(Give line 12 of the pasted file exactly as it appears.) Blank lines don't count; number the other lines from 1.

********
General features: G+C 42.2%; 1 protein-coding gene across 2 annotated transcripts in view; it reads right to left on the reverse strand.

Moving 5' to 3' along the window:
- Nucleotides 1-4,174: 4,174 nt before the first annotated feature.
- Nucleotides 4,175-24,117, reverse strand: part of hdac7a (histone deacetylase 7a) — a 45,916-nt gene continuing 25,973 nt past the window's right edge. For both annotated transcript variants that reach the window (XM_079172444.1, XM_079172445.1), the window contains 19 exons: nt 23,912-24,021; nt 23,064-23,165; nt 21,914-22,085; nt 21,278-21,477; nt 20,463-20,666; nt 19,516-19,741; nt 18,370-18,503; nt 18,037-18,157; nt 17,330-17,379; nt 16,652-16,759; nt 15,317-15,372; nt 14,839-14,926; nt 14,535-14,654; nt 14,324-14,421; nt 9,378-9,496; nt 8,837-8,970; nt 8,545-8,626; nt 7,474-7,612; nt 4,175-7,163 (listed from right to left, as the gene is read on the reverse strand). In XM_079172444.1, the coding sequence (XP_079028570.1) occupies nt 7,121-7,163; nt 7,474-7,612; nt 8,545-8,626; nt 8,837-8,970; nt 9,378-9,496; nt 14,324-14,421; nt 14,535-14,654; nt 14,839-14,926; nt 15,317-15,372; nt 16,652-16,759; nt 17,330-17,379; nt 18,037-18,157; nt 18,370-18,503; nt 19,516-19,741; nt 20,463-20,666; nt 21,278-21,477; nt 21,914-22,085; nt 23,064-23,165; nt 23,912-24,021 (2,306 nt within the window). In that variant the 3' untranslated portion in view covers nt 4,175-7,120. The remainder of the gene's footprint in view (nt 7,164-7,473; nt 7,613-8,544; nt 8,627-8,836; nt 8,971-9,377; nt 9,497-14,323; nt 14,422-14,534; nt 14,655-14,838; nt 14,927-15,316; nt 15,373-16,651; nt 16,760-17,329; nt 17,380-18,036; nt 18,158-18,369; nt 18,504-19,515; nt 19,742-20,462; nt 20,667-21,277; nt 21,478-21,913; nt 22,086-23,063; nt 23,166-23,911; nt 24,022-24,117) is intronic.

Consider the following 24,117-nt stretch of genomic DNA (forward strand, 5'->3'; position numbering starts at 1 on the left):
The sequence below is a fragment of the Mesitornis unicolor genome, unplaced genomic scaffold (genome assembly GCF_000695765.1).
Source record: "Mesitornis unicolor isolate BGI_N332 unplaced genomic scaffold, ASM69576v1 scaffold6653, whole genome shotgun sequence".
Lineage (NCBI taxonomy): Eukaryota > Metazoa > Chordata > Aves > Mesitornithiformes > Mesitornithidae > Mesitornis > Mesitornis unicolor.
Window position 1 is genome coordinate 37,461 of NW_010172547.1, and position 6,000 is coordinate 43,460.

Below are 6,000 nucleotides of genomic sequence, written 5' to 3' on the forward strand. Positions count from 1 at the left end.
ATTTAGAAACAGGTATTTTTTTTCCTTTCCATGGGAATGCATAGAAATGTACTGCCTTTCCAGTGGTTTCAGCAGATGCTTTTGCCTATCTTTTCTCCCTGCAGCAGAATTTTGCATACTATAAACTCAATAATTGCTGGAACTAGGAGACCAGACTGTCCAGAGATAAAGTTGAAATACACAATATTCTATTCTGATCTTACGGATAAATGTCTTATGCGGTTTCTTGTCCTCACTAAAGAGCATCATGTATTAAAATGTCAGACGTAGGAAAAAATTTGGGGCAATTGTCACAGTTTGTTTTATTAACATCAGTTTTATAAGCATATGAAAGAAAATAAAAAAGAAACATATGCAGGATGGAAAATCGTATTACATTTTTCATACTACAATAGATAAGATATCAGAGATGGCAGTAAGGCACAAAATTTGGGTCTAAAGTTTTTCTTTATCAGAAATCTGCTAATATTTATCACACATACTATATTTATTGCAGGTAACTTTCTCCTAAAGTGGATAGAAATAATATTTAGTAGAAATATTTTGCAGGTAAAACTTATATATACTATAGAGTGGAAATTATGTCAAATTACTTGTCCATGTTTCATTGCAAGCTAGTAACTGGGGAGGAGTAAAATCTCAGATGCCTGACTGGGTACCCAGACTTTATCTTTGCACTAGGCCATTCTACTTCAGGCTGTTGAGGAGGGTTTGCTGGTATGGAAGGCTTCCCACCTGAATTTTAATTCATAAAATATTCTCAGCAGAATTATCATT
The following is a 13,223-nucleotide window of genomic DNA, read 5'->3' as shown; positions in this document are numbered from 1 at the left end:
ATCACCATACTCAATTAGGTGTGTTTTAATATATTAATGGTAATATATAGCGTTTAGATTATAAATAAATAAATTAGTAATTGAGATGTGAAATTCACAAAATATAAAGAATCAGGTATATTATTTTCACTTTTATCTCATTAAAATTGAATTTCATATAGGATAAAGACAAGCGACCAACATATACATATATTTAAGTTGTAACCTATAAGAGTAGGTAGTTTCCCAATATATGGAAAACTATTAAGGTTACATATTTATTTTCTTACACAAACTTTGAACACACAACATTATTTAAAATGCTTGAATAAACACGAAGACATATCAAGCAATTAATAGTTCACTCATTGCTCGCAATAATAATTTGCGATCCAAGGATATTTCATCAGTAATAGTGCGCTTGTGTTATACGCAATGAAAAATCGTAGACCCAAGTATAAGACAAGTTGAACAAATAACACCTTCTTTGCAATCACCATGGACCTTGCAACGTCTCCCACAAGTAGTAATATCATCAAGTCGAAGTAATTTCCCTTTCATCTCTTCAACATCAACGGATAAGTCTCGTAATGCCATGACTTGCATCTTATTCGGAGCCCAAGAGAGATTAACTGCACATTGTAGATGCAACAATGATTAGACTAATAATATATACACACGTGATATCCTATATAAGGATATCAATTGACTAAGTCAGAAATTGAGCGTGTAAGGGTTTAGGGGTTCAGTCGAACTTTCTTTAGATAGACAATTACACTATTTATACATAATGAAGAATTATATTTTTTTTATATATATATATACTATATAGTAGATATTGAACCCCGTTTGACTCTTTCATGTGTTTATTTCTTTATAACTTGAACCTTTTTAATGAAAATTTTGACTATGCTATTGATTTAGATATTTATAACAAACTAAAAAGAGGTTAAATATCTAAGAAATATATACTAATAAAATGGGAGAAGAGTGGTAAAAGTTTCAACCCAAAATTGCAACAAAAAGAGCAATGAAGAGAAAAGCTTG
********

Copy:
The following is a 13,223-nucleotide window of genomic DNA, read 5'->3' as shown; positions in this document are numbered from 1 at the left end: